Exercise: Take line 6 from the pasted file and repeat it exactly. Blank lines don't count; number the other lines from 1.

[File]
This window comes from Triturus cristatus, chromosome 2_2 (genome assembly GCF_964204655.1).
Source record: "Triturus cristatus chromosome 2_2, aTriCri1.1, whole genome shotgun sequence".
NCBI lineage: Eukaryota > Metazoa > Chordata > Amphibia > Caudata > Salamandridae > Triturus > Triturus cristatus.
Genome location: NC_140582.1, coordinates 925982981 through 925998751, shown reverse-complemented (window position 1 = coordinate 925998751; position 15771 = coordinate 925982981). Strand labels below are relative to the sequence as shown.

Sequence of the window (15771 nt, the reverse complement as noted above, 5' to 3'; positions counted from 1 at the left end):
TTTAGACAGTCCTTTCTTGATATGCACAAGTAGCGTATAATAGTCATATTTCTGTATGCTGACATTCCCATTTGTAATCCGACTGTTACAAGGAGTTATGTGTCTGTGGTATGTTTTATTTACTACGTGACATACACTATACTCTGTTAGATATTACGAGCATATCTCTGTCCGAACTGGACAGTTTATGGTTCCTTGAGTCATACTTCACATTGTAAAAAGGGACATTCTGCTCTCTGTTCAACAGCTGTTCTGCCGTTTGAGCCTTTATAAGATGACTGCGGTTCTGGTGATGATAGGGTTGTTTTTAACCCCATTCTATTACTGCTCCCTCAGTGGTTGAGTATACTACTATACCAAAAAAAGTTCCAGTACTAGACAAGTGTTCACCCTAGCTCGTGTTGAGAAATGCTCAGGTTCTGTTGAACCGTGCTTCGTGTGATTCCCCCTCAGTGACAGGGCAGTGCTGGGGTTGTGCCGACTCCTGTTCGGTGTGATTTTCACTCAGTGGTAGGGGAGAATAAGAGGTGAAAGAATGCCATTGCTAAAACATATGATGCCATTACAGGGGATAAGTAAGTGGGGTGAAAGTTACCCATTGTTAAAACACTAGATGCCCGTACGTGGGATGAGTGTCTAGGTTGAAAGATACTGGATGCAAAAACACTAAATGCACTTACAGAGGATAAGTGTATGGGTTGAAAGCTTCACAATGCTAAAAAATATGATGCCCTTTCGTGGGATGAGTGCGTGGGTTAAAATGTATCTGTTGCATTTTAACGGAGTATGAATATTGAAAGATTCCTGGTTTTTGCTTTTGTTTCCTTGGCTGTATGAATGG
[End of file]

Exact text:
TTTAGACAGTCCTTTCTTGATATGCACAAGTAGCGTATAATAGTCATATTTCTGTATGCTGACATTCCCATTTGTAATCCGACTGTTACAAGGAGTTATGTGTCTGTGGTATGTTTTATTTACTACGTGACATACACTATACTCTGTTAGATATTACGAGCATATCTCTGTCCGAACTGGACAGTTTATGGTTCCTTGAGTCATACTTCACATTGTAAAAAGGGACATTCTGCTCTCTGTTCAACAGCTGTTCTGCCGTTTGAGCCTTTATAAGATGACTGCGGTTCTGGTGATGATAGGGTTGTTTTTAACCCCATTCTATTACTGCTCCCTCAGTGGTTGAGTATACTACTATACCAAAAAAAGTTCCAGTACTAGACAAGTGTTCACCCTAGCTCGTGTTGAGAAATGCTCAGGTTCTGTTGAACCGTGCTTCGTGTGATTCCCCCTCAGTGACAGGGCAGTGCTGGGGTTGTGCCGACTCCTGTTCGGTGTGATTTTCACTCAGTGGTAGGGGAGAATAAGAGGTGAAAGAATGCCATTGCTAAAACATATGATGCCATTACAGGGGATAAGTAAGTGGGGTGAAAGTTACCCATTGTTAAAACACTAGATGCCCGTACGTGGGATGAGTGTCTAGGTTGAAAGATACTGGATGCAAAAACACTAAATGCACTTACAGAGGATAAGTGTATGGGTTGAAAGCTTCACAATGCTAAAAAATATGATGCCCTTTCGTGGGATGAGTGCGTGGGTTAAAATGTATCTGTTGCATTTTAACGGAGTATGAATATTGAAAGATTCCTGGTTTTTGCTTTTGTTTCCTTGGCTGTATGAATGG